Thursday, July 01, 2010

Bread Prices

Our church school has a flea market coming up. I'm thinking about getting a booth and selling some junk and some used books. But I've also thought about selling some bread. Wondering how much to charge, I figured I should take an honest look at what the ingredients cost for my bread. Last time I checked that, it was running me about 25-cents per loaf. Uh. That was a while ago.

Since then, flour and sugar prices have quadrupled. And I've started using healthier ingredients: olive oil instead of Crisco, sea salt instead of refined Morton's, flax and wheat germ and oat bran and millet as additives.

The ingredients alone (no fuel for the stove, no factoring in the cost of my time) is $1.15 per loaf for the plain boring bread. Yikes! I guess this means it would be unreasonable to charge $1 or $2 per loaf at a bake sale, eh?

This is like the sticker shock when I looked at dresses a couple of years ago. I thought a decent dress would cost $20. But no, Lands End and Penney's catalogs are selling dresses for $100.

LaLa-Land is the result of trying desperately never to buy anything. I don't KNOW what anything costs any more. And when I find out, it about blows me away.


  1. Bread similar to yours sells for 4.99 at a local bread company. Small, organic, multi-grain loaves sell for 3.97 at the grocery. Even the prepackaged, sliced natural loaves of wheat bread are currently 3.89 at the grocery.

  2. I agree with Jane - $4. or $5. a loaf ($4.50 might sound better than $5.)

  3. I was able to sell all I could make of a pretty plain 1/2 whole wheat bread for $5 a loaf several years back here. Homemade in the right venue goes for a bunch, at least bread does.

  4. Where do you get your wheat flour? Do you buy in bulk?

    I once figured that the basic white bread from my bread machine cost about 55 cents for a 2 lb loaf. That includes buying bread flour in 25lb bags from Sams for about $9, which is a lot cheaper than wheat flour from the grocery store. The wheat bread I usually make now is probably about in line with your prices (King Arthur wheat flour is about $3 for 5 lbs, I think). You might look into finding a recipe that uses less oil, which is probably the next most expensive ingredient.

    Or you could perfect a basic sourdough recipe: just flour, water, salt, and home-made starter instead of yeast. Bread without fat goes stale faster, but people at the flea market would probably finish it so fast that they'd never notice.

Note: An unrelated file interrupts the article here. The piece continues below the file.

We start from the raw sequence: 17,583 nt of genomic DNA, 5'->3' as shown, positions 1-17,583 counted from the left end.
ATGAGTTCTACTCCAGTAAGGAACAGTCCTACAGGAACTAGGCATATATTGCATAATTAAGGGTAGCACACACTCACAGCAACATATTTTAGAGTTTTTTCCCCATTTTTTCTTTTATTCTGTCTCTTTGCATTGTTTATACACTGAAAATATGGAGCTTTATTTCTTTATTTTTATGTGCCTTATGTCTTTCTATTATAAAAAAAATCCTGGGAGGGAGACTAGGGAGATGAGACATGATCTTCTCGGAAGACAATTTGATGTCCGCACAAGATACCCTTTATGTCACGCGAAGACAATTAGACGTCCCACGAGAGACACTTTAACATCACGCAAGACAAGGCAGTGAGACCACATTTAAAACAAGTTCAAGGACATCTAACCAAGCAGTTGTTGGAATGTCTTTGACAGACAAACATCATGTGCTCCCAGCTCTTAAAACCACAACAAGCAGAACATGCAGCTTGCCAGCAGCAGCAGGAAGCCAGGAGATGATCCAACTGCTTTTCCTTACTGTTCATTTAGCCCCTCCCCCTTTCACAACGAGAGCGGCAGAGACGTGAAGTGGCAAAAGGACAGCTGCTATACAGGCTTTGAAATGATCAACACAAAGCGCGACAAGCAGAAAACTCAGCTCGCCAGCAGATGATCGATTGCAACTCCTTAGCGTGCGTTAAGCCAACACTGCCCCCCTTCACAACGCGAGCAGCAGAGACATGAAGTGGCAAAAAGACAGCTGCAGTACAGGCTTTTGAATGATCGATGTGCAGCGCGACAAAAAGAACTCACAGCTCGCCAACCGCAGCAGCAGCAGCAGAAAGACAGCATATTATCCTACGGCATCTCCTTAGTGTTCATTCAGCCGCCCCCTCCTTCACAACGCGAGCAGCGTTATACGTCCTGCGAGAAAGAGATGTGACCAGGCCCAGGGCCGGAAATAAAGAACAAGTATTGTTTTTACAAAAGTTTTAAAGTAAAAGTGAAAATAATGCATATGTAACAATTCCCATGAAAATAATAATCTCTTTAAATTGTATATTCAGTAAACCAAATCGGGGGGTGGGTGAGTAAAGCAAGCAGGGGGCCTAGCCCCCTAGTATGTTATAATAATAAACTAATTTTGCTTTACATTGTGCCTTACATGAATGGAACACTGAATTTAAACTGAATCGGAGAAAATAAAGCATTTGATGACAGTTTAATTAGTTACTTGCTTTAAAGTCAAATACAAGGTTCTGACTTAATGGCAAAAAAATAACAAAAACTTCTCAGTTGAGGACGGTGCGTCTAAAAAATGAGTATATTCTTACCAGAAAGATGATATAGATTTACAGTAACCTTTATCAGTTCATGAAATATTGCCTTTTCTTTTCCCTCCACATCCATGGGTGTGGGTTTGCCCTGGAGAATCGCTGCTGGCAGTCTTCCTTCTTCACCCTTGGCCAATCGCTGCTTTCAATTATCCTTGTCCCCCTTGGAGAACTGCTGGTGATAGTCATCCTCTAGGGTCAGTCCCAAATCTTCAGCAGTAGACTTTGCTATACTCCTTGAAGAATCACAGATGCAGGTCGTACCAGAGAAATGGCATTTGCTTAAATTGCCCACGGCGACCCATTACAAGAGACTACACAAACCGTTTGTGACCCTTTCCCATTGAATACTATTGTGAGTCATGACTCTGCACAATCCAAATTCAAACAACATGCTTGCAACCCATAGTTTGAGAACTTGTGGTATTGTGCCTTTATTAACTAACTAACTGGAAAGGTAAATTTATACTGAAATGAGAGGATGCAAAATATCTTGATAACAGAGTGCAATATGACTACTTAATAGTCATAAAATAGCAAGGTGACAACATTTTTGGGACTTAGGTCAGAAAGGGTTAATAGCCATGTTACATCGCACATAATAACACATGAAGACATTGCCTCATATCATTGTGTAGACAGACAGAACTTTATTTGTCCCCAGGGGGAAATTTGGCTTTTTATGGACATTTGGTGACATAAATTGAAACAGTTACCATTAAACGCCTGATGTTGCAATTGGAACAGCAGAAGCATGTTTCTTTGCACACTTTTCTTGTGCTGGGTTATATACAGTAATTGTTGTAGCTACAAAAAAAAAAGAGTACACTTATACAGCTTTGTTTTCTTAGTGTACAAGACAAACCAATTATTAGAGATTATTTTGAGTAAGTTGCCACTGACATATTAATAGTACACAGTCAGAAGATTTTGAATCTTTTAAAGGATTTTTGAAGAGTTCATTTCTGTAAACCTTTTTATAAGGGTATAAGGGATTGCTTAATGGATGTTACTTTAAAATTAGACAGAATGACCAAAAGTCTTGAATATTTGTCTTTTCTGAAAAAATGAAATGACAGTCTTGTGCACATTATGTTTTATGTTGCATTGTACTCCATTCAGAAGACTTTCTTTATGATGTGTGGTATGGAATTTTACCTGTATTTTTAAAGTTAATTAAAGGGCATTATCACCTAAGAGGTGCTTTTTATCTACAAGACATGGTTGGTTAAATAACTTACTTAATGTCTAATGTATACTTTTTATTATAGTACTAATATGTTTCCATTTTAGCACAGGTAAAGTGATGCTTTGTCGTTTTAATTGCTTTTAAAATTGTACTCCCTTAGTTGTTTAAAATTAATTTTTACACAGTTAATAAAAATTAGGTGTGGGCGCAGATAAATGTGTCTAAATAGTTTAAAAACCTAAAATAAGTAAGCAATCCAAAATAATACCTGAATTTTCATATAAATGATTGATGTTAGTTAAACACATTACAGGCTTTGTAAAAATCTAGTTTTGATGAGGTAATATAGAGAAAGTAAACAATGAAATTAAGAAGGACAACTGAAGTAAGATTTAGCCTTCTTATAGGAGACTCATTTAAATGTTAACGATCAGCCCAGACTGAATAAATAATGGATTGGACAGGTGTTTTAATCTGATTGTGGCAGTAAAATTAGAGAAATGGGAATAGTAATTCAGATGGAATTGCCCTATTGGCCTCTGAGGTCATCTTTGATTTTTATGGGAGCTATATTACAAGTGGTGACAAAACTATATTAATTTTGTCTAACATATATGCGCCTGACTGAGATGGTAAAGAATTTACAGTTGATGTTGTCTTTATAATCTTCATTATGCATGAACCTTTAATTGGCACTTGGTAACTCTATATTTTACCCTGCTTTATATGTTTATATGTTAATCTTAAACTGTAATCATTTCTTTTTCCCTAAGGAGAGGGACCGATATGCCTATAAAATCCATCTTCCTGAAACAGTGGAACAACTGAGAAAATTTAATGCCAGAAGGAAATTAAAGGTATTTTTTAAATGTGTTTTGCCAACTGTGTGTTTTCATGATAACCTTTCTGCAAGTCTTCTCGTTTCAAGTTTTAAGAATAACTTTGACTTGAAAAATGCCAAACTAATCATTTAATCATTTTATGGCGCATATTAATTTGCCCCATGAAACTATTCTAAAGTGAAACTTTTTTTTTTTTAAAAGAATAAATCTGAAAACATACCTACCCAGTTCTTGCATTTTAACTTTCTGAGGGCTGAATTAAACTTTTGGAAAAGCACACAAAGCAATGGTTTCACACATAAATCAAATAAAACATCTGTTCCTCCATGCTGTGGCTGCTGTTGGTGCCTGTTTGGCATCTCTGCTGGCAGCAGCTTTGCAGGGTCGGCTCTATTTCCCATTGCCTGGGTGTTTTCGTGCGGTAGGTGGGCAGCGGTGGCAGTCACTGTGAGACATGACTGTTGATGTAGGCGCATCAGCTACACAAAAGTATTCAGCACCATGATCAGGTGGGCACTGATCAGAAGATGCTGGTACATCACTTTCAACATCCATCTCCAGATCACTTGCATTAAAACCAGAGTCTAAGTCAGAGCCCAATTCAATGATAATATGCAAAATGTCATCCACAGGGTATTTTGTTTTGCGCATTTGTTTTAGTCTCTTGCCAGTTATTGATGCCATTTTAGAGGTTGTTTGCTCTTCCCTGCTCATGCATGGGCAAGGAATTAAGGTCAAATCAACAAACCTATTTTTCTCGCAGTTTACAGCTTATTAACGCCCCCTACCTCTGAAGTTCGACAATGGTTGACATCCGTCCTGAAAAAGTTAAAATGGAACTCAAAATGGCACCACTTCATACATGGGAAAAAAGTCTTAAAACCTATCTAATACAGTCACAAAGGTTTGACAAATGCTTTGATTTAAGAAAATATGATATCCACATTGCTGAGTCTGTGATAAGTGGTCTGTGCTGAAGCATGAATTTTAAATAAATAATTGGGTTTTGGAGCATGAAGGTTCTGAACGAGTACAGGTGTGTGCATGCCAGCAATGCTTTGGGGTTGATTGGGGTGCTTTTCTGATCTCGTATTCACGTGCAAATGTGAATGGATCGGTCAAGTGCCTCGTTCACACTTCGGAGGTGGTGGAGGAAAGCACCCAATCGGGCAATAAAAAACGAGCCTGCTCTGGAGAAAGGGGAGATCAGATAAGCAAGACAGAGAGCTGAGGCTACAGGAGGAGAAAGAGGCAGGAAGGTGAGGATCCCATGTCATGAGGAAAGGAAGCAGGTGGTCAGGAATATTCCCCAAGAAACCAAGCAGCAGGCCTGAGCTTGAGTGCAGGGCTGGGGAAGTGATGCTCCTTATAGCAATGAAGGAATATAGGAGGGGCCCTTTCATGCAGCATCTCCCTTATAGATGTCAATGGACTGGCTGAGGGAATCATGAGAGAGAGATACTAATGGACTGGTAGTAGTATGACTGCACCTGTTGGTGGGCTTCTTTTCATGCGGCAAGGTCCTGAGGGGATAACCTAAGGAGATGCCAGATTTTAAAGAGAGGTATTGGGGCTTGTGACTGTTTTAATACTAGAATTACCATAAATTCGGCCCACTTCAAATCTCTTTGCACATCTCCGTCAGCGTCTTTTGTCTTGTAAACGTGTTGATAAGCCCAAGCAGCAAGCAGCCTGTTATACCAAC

Maybe you should consider making smaller loaves that you can sell for a cheaper price. Most store loaves are around 1 pound, much lighter than the 2 pound loaves I make.

  5. Jane & Mom -- see, now, I can't hardly see anybody paying $3, much less $4-5. At the family reunion, I had to pick up the loaves of bread and refuse to look at the pricetag! I think I'm really really out-of-tune with how much things cost in the Real World.

    Gina, I'm trying to figure out how to make that much bread fresh. If I could fill the freezer, take frozen bread in the cooler, and send kids home to get more frozen bread when my stash runs low, I could sell a lot more. But if you make it fresh that day (or even the day before), 20 loaves would take me all day to make. And I would hope I could sell more than 20. (When I sold bread at a Sem Wives' Craft Fair 25 years ago, I sold out in the first two hours. I can't remember how many loaves that was, but I baked ALL day the previous day, and some that morning.)

  6. I don't know about your area but here no one would bat an eyelash paying $4-5 for a loaf of homemade bread.

    The generic bread at our market sells for $1.75 a loaf with the nicer stuff going for $4 or so. Don't under-price yourself :)

  7. I buy my flour at Woodmans. When I bought it in bulk, it was no cheaper than the Dakota Maid [excellent bread flour and ww!!] from Woodmans.

    I looked at my figures, Robert. Yes, the oil is 1/4 of the cost of the flour. But the goodies (the bran, the germ, the millet, the flax, the bulghar, etc) costs almost as much as the oil. I could save money by leaving that out if I were to sell at a flea market. But I'm not sure I'd want to; I think I'd rather charge a fair price for my regular REAL bread.

    Yeast is definitely the cheapest item I put in the bread. I buy that in 2# bricks for less than Redstar sells their 4-ounce jar.

    Mini-loaves is a good idea.

    Kim, my brain knows you're right. But since *I* balk at $3/loaf bread, my gut says it's unimaginable that anyone would pay $5/loaf.